The other founding member currently in the band is Kerry King. I know he had every intention to record one more album under the Slayer name and continue to tour because, just like Tom, Kerry is also very blunt in interviews. He even said he already had a few songs ready from the Repentless sessions. So, I don’t think that retiring after this last tour was his idea. But it would be a really difficult, if not impossible, sell on his part if he tried to use the Slayer name as the only founding member. Plus, a vocalist change is probably the hardest member change a band would have to go through – Tom is the voice for Slayer. You can’t really replace him. So, if Tom’s not going to go along with it, Kerry doesn’t really have a choice. Like I said at the beginning, Paul and Gary probably would have done their best to be available for whatever Kerry was planning, but you need Tom Araya to be there.
I’ve sacrificed a lot of my life. You miss a lot. People don’t even realize that, but you miss a lot. I have brothers and sisters, so I have nieces and nephews that were born and had birthdays, and they’re full grown now. And I missed a lot of that. Even my own family—I’ve been married 20 years. I have a daughter that just turned 19, and a son that just turned 16, and I missed a lot of their growing up. I was around for the first month of my son’s life, but I saw him next when he was walking, making sounds and talking. The same with my daughter; after my daughter was born, I left, and didn’t see her for almost two months. When I saw her, she was walking and talking. That’s why I wanted to take them on the road with me, I wanted to be able to at least witness them growing and being a part of their life to some extent.Tom Araya
One last thing I’ll add here is that as much as I love and respect where Tom is coming from, I also see Kerry’s angle. I’m not being diplomatic here, I just think Kerry gets a lot of blame about so many things in online discussions that it’s gotten pretty ridiculous. Disagreements always happen in bands and some band members aren’t really close friends outside of their professional relationship. I think Kerry did a good job with Repentless. It’s not my favorite Slayer album but I liked it a lot more than World Painted Blood. He had a difficult task and he did it as best as he could. I think because he is blunt and has a chilled attitude on most topics, some people are too quick to throw insults at him. But if you listen to fellow musicians who know him in real life, like Chris Jericho and David Ellefson, they all say that he’s one of the nicest guys in the industry. I asked this question on a different article, if he was such a terrible person, why would Gary Holt, who was already an established and respected guitar player in Exodus, choose to play with him all these years and say as recently as last year that he had riffs to contribute to the next Slayer record if Kerry needed them? There’s always two sides to everything. It’s unfortunate he and Tom couldn’t find a way to collaborate better and perhaps Kerry could have done more to make Tom feel more involved over the years. But it’s unfair to put all “blame” on Kerry. You don’t have to agree with him, you don’t have to like what he did with Repentless, you don’t have to agree with the direction in which he took the band, but that doesn’t make him an asshole or other insults people throw at him online. I’m sure Kerry will make more music, perhaps a solo album or he’ll come up with a new moniker, and I, for one, am looking forward to it. I don’t always agree with him either – but I have a lot of respect for people who work as hard as he does.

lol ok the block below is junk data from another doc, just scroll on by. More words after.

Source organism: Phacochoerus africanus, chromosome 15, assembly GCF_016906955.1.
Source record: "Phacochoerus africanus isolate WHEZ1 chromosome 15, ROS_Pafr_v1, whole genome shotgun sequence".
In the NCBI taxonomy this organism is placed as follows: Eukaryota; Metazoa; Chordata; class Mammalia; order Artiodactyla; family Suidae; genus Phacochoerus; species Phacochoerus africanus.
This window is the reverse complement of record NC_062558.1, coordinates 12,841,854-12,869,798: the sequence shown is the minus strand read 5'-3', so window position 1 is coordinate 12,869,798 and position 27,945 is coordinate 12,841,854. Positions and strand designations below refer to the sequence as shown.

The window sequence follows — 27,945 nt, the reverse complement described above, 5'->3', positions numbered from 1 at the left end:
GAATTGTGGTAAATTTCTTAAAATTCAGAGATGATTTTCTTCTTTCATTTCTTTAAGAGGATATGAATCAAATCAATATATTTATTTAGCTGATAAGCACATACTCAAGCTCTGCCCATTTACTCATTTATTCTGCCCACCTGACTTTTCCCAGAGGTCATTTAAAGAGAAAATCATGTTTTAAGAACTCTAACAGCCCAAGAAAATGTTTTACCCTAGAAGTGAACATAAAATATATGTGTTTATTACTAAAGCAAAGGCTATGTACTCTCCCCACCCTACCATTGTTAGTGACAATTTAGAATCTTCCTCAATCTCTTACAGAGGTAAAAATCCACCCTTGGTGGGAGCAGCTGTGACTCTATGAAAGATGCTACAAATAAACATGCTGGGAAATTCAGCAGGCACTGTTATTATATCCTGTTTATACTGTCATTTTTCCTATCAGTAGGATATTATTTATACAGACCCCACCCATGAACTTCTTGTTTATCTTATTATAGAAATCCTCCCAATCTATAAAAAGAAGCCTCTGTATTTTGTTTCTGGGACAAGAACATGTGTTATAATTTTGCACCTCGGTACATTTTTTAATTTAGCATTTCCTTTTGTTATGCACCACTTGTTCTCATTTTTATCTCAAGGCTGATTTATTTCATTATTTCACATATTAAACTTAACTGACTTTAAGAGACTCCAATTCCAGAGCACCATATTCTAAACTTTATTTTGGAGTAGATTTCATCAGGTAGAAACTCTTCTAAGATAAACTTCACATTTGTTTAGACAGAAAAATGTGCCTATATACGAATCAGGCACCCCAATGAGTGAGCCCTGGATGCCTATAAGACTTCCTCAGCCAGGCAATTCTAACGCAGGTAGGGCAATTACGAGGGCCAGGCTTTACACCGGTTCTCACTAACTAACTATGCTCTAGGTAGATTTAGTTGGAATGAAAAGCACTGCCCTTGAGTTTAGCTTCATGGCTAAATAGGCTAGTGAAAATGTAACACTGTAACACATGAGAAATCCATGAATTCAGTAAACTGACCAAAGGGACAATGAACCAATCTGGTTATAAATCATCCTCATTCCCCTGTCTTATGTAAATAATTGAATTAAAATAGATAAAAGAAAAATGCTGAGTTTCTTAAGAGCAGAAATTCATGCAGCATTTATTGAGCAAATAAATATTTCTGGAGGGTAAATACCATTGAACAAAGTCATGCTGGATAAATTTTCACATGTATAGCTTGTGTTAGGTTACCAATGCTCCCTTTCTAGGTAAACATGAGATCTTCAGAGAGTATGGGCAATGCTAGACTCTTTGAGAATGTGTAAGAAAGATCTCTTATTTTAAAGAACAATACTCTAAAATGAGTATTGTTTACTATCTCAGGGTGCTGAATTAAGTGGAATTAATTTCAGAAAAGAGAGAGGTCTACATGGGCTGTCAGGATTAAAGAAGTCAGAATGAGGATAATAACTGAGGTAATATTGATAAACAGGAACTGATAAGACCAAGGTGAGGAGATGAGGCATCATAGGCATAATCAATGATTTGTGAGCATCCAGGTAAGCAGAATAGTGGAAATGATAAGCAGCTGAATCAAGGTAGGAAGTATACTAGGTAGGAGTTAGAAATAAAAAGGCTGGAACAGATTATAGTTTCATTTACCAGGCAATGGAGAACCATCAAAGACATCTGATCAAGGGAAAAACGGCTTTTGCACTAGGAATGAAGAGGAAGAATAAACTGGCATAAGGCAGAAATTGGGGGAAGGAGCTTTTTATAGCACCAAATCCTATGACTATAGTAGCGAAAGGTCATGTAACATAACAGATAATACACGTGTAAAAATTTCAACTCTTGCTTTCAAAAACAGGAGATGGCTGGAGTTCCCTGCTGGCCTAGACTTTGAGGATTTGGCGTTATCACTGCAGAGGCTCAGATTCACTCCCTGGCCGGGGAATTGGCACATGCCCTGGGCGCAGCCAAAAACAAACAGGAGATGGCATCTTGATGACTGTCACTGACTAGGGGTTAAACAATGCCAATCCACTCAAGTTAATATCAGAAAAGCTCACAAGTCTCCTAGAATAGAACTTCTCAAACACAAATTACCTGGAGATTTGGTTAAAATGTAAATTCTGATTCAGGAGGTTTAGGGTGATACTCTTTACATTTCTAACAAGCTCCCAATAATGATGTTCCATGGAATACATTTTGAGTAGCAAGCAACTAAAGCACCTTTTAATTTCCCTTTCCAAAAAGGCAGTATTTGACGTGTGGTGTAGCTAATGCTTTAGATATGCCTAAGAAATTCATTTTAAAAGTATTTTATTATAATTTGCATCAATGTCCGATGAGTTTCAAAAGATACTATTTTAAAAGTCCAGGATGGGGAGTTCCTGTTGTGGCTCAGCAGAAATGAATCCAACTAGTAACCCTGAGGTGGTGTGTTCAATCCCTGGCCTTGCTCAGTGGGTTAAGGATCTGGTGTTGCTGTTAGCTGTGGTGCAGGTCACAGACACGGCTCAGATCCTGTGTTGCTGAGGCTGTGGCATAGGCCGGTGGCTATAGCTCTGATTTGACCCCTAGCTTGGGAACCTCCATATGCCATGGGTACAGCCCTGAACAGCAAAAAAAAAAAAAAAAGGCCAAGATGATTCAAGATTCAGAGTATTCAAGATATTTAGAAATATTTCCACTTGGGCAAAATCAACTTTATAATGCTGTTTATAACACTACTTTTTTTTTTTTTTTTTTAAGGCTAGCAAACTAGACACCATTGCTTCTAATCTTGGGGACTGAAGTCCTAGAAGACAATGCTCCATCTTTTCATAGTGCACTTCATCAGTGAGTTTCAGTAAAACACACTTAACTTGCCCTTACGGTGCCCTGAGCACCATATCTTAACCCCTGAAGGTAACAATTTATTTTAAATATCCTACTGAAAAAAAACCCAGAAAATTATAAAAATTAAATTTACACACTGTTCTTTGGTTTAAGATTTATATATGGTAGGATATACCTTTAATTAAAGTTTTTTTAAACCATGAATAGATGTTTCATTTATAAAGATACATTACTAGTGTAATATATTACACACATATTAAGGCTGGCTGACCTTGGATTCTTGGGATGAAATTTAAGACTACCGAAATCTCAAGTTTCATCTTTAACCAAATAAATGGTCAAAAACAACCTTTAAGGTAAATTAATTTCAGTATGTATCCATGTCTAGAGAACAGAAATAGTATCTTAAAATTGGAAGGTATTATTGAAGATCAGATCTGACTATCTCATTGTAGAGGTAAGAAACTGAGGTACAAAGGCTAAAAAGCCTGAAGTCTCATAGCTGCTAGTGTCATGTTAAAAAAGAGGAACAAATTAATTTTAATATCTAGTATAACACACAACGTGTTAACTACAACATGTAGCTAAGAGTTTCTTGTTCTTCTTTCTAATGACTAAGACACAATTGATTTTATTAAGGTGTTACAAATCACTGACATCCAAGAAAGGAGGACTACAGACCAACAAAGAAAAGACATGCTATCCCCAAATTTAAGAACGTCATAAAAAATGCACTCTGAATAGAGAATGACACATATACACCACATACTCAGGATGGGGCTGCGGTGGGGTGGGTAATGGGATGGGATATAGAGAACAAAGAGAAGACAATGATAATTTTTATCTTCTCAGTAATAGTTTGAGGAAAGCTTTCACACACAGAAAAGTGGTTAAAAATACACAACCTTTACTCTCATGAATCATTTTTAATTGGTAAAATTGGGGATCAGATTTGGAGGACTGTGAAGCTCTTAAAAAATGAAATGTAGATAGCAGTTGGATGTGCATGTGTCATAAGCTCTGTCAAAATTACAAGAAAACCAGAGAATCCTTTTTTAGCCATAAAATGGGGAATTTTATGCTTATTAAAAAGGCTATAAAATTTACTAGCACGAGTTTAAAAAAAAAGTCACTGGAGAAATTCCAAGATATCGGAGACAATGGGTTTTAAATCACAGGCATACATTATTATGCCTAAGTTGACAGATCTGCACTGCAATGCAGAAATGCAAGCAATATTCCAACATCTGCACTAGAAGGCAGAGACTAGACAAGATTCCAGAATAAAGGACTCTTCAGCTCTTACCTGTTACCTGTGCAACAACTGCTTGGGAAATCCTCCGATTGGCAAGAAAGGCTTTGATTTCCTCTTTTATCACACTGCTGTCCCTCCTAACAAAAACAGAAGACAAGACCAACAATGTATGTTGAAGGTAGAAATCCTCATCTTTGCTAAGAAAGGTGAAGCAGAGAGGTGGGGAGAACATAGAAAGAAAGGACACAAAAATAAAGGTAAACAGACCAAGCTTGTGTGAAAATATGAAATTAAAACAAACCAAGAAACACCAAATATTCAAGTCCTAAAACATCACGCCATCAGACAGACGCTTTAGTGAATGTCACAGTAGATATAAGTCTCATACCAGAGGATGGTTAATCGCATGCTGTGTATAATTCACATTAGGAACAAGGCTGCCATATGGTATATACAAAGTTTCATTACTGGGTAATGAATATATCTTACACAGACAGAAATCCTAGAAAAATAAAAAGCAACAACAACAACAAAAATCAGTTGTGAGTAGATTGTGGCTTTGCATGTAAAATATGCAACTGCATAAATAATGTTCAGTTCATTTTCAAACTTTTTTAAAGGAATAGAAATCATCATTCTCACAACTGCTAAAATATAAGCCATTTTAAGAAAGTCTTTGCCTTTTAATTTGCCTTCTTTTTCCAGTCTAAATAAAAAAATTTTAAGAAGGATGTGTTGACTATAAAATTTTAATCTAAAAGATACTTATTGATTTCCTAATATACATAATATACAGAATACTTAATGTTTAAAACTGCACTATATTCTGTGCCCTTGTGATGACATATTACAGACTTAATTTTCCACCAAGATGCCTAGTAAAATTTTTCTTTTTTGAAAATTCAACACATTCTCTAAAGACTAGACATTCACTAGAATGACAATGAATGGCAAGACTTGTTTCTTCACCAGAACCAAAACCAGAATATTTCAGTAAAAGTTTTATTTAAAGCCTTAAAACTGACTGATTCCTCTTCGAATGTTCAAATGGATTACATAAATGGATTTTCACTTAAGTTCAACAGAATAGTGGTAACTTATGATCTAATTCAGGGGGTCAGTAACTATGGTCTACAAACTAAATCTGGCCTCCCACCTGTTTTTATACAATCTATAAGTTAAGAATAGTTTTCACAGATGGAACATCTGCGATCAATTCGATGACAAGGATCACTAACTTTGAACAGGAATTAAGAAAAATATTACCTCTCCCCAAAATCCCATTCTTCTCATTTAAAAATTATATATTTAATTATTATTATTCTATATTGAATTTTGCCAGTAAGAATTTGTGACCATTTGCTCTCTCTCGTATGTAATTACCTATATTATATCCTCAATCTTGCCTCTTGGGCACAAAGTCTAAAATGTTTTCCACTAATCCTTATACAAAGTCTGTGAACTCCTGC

So, here we are. Slayer is about to embark on their final tour. I’m bummed about their decision but I respect it and I completely get it. Nothing can last forever. As I said before, I’m just glad they existed in the first place and we got some great songs. And just because Slayer is retiring doesn’t mean Kerry and Tom won’t make music anymore. I’m sure they will; maybe together again or maybe separately. But we’ll certainly hear from them!
Sources & Additional Reading:
- Tom Araya Sold His Soul to Slayer, But Was It Worth It?
- Slayer Plot Retirement With Final Tour
- Live Chat with Tom Araya (ESP Guitars, archived from 2006)
- Kerry King Remembers Slayer’s Jeff Hanneman (2015, Loudwire)
- An Exclusive Oral History of Slayer (Decibel Magazine, archived from 2006)
- Slayer Guitarist Gary Holt – “There’s No New Album”
- Gary Holt Has Slayer Riffs Ready, New Exodus Material Written
- Slayer’s Kerry King: “If Things Go Well, I’d Like to Record Next Year”
- How Slayer’s Kerry King and Tom Araya Focused Their Fury Into a Crushing New Album, “Repentless”